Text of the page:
Thursday, April 24, 2008

Run Papa Run

Sylvia Chang's latest film, Run Papa Run is, like most of the director's previous works, both enjoyable and deeply flawed. This story about a triad big brother's attempt to ditch the criminal life for the sake of his daughter is very much in the same vein as many recent Hong Kong triad films like Inferno Affairs and Election that deals with the gentrification of triad bosses. In contrast to triad films of the past which presented a rough-and-tumble view of triad society, the latest crop of Hong Kong gangster films are filled with such middle class trappings as designer apartments (Infernal Affairs), high end stereo (ditto), red wine and Italian cuisine (Jiang Hu).

In Run Papa Run, the very plot of the film centers round the hero's search for bourgeois respectability, replete with church weddings and Catholic school. On the whole, I am touched by Leo Koo's character's affection for his daughter, but I am disturbed by the film's unquestioning championing of the middle-class ideal of family, with dad working a 'normal', respectable job and be in a monogamous (and chaste) relationship with mom. The film, on one level, deals with the emasculation of the Leo Koo character, domesticating him and finally erasing his very identity.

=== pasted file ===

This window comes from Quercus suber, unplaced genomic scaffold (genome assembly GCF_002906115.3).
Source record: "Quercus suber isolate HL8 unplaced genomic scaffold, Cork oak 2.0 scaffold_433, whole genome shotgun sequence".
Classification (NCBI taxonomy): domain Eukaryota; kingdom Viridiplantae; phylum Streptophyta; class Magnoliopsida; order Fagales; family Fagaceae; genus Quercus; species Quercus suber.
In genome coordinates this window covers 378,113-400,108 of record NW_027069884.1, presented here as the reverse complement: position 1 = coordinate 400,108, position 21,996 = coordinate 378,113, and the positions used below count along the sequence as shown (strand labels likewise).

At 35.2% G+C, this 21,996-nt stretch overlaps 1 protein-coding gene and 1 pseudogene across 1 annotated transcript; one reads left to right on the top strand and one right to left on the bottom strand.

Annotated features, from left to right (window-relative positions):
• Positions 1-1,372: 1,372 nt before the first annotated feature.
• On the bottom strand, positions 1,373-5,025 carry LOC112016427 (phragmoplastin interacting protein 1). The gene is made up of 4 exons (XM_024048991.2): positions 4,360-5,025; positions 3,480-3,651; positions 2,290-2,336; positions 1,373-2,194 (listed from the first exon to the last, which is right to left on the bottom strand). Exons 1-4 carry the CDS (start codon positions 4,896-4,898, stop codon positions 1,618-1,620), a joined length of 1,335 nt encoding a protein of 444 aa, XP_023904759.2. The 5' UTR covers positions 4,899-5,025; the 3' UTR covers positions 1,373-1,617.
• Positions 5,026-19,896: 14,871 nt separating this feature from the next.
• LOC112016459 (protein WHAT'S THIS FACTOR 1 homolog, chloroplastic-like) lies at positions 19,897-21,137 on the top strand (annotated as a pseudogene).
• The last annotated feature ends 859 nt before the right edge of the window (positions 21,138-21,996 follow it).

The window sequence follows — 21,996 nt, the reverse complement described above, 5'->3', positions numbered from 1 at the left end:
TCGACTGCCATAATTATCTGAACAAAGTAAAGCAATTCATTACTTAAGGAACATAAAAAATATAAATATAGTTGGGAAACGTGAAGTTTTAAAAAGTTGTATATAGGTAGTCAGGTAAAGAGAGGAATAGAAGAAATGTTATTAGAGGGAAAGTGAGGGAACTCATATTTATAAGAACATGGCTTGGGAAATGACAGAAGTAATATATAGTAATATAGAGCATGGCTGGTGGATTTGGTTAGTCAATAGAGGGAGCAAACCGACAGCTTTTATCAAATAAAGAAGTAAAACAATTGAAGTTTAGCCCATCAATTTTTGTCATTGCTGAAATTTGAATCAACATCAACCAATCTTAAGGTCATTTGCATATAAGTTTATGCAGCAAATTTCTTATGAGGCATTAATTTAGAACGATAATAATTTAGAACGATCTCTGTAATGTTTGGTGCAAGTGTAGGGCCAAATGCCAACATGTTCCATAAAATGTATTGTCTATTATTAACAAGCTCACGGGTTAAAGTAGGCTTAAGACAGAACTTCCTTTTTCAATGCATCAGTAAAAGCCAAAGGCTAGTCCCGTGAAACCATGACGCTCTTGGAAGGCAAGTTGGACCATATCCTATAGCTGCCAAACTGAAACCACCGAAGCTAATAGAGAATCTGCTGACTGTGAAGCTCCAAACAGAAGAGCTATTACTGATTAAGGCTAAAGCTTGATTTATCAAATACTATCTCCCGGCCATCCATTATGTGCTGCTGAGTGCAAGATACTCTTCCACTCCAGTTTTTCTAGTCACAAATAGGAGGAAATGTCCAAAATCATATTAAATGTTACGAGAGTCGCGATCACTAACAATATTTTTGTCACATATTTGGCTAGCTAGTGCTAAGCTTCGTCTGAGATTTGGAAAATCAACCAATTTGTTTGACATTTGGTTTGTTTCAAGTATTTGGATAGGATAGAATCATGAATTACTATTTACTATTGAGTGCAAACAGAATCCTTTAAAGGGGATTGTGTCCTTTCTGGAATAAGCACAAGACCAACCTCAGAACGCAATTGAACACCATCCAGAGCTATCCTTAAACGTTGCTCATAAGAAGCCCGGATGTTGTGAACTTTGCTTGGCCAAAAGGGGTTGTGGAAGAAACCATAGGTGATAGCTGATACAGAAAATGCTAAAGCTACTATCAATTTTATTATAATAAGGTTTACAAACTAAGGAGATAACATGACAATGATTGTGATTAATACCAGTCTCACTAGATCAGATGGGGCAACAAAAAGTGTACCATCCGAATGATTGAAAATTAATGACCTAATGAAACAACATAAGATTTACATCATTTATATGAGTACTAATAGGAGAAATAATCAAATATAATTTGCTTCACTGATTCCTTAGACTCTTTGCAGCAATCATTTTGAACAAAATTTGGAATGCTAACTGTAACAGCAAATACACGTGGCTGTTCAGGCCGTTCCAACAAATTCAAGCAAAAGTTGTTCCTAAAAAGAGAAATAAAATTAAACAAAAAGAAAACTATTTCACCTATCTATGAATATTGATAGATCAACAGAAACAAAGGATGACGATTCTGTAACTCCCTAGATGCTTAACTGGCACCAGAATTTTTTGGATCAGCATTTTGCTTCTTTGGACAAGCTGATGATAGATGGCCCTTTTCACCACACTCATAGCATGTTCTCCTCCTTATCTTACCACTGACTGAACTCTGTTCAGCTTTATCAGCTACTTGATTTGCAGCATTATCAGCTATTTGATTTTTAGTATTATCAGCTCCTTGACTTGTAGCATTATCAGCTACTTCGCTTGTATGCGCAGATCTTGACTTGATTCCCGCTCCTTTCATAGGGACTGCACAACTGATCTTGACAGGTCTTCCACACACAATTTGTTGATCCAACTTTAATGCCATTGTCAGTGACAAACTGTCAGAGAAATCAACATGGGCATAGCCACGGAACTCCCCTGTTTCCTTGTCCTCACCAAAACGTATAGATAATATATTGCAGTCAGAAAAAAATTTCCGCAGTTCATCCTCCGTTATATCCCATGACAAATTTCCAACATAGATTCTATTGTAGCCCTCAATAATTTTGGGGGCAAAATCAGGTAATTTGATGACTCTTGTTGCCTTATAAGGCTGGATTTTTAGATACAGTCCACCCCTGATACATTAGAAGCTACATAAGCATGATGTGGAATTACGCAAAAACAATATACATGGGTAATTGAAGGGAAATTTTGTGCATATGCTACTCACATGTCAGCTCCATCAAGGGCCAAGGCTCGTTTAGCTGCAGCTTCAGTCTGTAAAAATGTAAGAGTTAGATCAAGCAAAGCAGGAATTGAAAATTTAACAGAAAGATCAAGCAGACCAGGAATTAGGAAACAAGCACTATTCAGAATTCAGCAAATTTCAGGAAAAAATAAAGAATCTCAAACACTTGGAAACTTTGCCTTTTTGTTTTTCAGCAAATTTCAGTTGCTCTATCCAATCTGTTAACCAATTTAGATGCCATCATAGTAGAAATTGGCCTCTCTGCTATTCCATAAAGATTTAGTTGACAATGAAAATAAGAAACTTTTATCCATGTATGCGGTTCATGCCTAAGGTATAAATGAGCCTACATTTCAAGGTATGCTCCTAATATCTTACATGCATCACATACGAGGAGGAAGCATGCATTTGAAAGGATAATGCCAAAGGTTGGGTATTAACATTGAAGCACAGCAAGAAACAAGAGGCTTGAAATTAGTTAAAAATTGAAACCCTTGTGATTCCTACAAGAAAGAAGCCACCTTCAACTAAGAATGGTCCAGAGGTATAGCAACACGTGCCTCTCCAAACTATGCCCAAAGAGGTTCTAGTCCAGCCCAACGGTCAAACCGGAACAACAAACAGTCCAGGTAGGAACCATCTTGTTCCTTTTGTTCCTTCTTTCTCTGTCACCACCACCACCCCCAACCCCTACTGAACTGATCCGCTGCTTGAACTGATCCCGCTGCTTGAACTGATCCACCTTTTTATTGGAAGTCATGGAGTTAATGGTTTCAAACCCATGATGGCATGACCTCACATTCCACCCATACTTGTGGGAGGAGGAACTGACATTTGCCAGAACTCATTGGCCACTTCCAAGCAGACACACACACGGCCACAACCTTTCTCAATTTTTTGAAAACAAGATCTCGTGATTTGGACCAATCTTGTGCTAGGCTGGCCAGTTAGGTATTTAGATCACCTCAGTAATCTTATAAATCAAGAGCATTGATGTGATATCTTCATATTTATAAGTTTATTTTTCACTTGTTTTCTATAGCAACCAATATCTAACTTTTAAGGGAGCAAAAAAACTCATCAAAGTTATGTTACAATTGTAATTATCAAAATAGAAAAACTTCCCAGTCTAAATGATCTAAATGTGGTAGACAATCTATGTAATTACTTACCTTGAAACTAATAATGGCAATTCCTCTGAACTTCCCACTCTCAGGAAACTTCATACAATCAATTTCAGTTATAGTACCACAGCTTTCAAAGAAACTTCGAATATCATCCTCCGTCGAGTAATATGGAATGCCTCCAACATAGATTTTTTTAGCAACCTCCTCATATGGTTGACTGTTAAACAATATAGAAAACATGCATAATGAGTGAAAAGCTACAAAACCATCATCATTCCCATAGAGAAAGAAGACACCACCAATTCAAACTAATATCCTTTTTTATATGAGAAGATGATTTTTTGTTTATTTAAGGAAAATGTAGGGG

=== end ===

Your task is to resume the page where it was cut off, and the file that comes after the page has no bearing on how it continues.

It is interesting to note that the film features a plethora of old Shaw Brothers/Golden Harvest stars in supporting roles: 狄龍 and wife 陶敏明, 苗可秀, 邵音音 and 陳惠敏. Their collective presence evokes a certain nostalgia for the old order--stable, respectable, patriarchic (as such, the scene in which Koo finally calls 狄龍 'dad' after refusing to do so for years is especially poignant) .

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